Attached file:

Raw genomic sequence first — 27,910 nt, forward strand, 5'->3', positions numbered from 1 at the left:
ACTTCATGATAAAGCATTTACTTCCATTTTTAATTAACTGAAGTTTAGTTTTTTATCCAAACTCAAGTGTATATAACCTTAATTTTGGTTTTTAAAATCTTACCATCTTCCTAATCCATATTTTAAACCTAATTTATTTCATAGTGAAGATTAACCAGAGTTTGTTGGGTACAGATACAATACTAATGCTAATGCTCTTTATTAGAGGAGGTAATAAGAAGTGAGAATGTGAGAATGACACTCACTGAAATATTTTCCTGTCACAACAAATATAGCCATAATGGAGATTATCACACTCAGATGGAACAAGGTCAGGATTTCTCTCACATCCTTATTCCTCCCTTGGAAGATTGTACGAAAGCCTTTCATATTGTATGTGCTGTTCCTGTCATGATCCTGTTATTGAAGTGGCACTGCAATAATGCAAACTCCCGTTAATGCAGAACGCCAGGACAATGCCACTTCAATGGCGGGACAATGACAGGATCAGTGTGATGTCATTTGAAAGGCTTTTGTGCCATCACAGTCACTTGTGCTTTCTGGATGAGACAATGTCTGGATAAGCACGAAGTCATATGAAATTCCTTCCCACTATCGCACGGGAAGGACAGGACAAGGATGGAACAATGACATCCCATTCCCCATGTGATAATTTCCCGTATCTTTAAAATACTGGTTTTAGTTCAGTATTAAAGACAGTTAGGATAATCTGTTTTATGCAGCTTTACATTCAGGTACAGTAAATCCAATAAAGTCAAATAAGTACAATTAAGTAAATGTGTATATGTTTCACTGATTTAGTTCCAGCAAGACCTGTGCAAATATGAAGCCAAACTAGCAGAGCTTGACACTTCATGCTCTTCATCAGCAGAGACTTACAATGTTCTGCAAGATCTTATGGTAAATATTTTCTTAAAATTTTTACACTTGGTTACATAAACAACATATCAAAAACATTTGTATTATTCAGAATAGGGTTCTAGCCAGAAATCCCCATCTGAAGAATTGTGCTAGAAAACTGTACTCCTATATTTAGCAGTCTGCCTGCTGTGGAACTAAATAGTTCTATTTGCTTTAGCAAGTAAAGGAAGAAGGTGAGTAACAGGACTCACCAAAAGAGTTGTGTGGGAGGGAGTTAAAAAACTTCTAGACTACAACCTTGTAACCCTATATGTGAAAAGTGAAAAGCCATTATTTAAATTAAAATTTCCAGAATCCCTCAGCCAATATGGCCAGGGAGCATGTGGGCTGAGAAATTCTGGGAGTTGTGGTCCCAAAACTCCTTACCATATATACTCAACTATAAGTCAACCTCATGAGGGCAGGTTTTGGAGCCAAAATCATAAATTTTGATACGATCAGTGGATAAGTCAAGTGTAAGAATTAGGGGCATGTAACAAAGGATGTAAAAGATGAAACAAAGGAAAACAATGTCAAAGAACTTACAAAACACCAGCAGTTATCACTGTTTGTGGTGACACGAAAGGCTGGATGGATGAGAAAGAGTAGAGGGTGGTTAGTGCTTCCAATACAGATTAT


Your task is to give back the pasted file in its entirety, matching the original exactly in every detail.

Raw genomic sequence first — 27,910 nt, forward strand, 5'->3', positions numbered from 1 at the left:
ACTTCATGATAAAGCATTTACTTCCATTTTTAATTAACTGAAGTTTAGTTTTTTATCCAAACTCAAGTGTATATAACCTTAATTTTGGTTTTTAAAATCTTACCATCTTCCTAATCCATATTTTAAACCTAATTTATTTCATAGTGAAGATTAACCAGAGTTTGTTGGGTACAGATACAATACTAATGCTAATGCTCTTTATTAGAGGAGGTAATAAGAAGTGAGAATGTGAGAATGACACTCACTGAAATATTTTCCTGTCACAACAAATATAGCCATAATGGAGATTATCACACTCAGATGGAACAAGGTCAGGATTTCTCTCACATCCTTATTCCTCCCTTGGAAGATTGTACGAAAGCCTTTCATATTGTATGTGCTGTTCCTGTCATGATCCTGTTATTGAAGTGGCACTGCAATAATGCAAACTCCCGTTAATGCAGAACGCCAGGACAATGCCACTTCAATGGCGGGACAATGACAGGATCAGTGTGATGTCATTTGAAAGGCTTTTGTGCCATCACAGTCACTTGTGCTTTCTGGATGAGACAATGTCTGGATAAGCACGAAGTCATATGAAATTCCTTCCCACTATCGCACGGGAAGGACAGGACAAGGATGGAACAATGACATCCCATTCCCCATGTGATAATTTCCCGTATCTTTAAAATACTGGTTTTAGTTCAGTATTAAAGACAGTTAGGATAATCTGTTTTATGCAGCTTTACATTCAGGTACAGTAAATCCAATAAAGTCAAATAAGTACAATTAAGTAAATGTGTATATGTTTCACTGATTTAGTTCCAGCAAGACCTGTGCAAATATGAAGCCAAACTAGCAGAGCTTGACACTTCATGCTCTTCATCAGCAGAGACTTACAATGTTCTGCAAGATCTTATGGTAAATATTTTCTTAAAATTTTTACACTTGGTTACATAAACAACATATCAAAAACATTTGTATTATTCAGAATAGGGTTCTAGCCAGAAATCCCCATCTGAAGAATTGTGCTAGAAAACTGTACTCCTATATTTAGCAGTCTGCCTGCTGTGGAACTAAATAGTTCTATTTGCTTTAGCAAGTAAAGGAAGAAGGTGAGTAACAGGACTCACCAAAAGAGTTGTGTGGGAGGGAGTTAAAAAACTTCTAGACTACAACCTTGTAACCCTATATGTGAAAAGTGAAAAGCCATTATTTAAATTAAAATTTCCAGAATCCCTCAGCCAATATGGCCAGGGAGCATGTGGGCTGAGAAATTCTGGGAGTTGTGGTCCCAAAACTCCTTACCATATATACTCAACTATAAGTCAACCTCATGAGGGCAGGTTTTGGAGCCAAAATCATAAATTTTGATACGATCAGTGGATAAGTCAAGTGTAAGAATTAGGGGCATGTAACAAAGGATGTAAAAGATGAAACAAAGGAAAACAATGTCAAAGAACTTACAAAACACCAGCAGTTATCACTGTTTGTGGTGACACGAAAGGCTGGATGGATGAGAAAGAGTAGAGGGTGGTTAGTGCTTCCAATACAGATTAT